Trevor Blake: Very good. I spent countless hours, as I have also said before, in a vain attempt to “harmonize” the four gospels. It’s an exercise designed to drive any sane person to distraction. “John” tells a very different story to the other writers, but then his gospel is an attempt to “put the record straight” on many points, so why expect him to be in agreement with them?

  9. barriejohn says:

    JtD: Barry is in Spain!

  10. AgentCormac says:

    Palm Sunday is the beginning of Holy Week; it’s a time when we enter into the mysteries of our salvation.

    The only mystery is how so many people still fall for this load of old bollocks.

  11. Broga says:

    ” it’s a time when we enter into the mysteries of our salvation.”

    What is not expected when this incomprehensible statement is made is that anyone should try to understand it. The Christian, notional most of them, are expected to respond at some emotional level which by-passes thinking. And that is what happens. They sense that they understand a statement without examining the nature of that understanding.

    What does the word “enter” mean in the statement. Just how do they go into or penetrate “mysteries” which are by definition unknown and inexplicable. If they were not they would not be mysteries. And what is meant by “our salvation”? That is an obscure, contentious and slippery word which depends on the existence of a man who was also a God.

    The phrase is gibberish which makes no sense. But that is the name of the game. Clarity is the enemy of religious belief.

  12. Carl Kolotylo says:

    Too funny, not only is religion bad for your brain now it wrecks the environment. But wait, how can it be bad when god created the environment, palm trees and the wingnuts who believe this crap?

  13. Barry Duke says:

    Oh boy. John the Drunkard you’ve taught me never blog before necking coffee No 3. I have adjusted that opening line. Funny though, wasn’t it!

  14. Matt Westwood says:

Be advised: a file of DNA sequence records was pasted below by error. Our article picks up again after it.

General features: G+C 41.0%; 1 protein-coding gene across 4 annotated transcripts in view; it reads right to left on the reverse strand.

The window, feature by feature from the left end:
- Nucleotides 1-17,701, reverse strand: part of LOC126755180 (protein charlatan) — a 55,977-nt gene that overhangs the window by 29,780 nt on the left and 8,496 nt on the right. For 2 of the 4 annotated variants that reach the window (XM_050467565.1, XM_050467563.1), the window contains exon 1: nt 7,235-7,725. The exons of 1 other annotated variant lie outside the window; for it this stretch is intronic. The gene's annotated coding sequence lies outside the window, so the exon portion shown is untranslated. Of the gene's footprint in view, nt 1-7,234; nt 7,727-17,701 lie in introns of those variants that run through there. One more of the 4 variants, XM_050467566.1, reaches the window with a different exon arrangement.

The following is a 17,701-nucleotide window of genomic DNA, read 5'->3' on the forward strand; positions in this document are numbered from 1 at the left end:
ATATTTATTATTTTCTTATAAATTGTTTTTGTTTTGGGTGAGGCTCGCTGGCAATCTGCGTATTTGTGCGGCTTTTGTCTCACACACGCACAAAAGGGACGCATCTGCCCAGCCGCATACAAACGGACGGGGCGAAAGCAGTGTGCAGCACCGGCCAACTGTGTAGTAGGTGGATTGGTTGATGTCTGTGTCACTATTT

“But wait, how can it be bad when god created the environment, palm trees and the wingnuts who believe this crap?”

    Because God is going to build us a new heaven and a new earth, and it’s going to be even better than this one — but he’s not going to do it till we’ve completely wrecked this one first. (Revelation of St. John, a.k.a. The Apocalypse.) Get wrecking.

  15. L.Long says:

    Easter is one of my favorite holi-daze as it produces the best day of the year….Cheap Candy Day!!!! Right after it. This also true of my other favorites Halloween and xmas as they also produce the wonderful Cheap Candy Day soon after.

  16. Dioniogi says:

    First of all the palm crosses shown in the picture do not appear to be made from palm leaves but from some form of grass leaf which is long and fairly parallel. One palm frond contains 50 to 80 palm leaves and palm trees are the most prolific trees in the middle east and probably the tropics, with 50 palm fronds to every tree I find it difficult to believe that there are enough christians around in any country to start denuding rainforests. As much as I hate religion I could keep a few churches and congregations running just from the trees in my garden.

  17. Robster says:

    Have these environmental vandals considered using plastic palms or fronds for their silly ritual? They would last for many years, would only require a quick hose off before use and could be used for some of the many other silly rituals observed by the religiously afflicted. They already paste their halls of delusion with plastic Baby jesus’ on the bronze age torture instrument and I’m sure the same factories in China would be more than happy to churn ’em out as required. Environmental problem solved and jobs created! Joy to the world.

  18. 1859 says:

    ‘…it’s a time when we enter into the mysteries of our salvation.’

    O G..r..o..a..n – surely the only mystery here is how people can willingly abdicate their power to reason and to think, in favour of the superstitious symbolism of a green leaf. ‘Salvation’!!?? O F..u..c..k – I give up….

  19. barriejohn says:

    Talking about the environment, I see that arch-religiot Tony Abbot has announced a second airport for Sydney on the same day that a report states that atmospheric pollution in Asia is strengthening storms around the globe, but no doubt all his business chums will be rubbing their hands together with glee. Are politicians actually capable of joined-up thinking?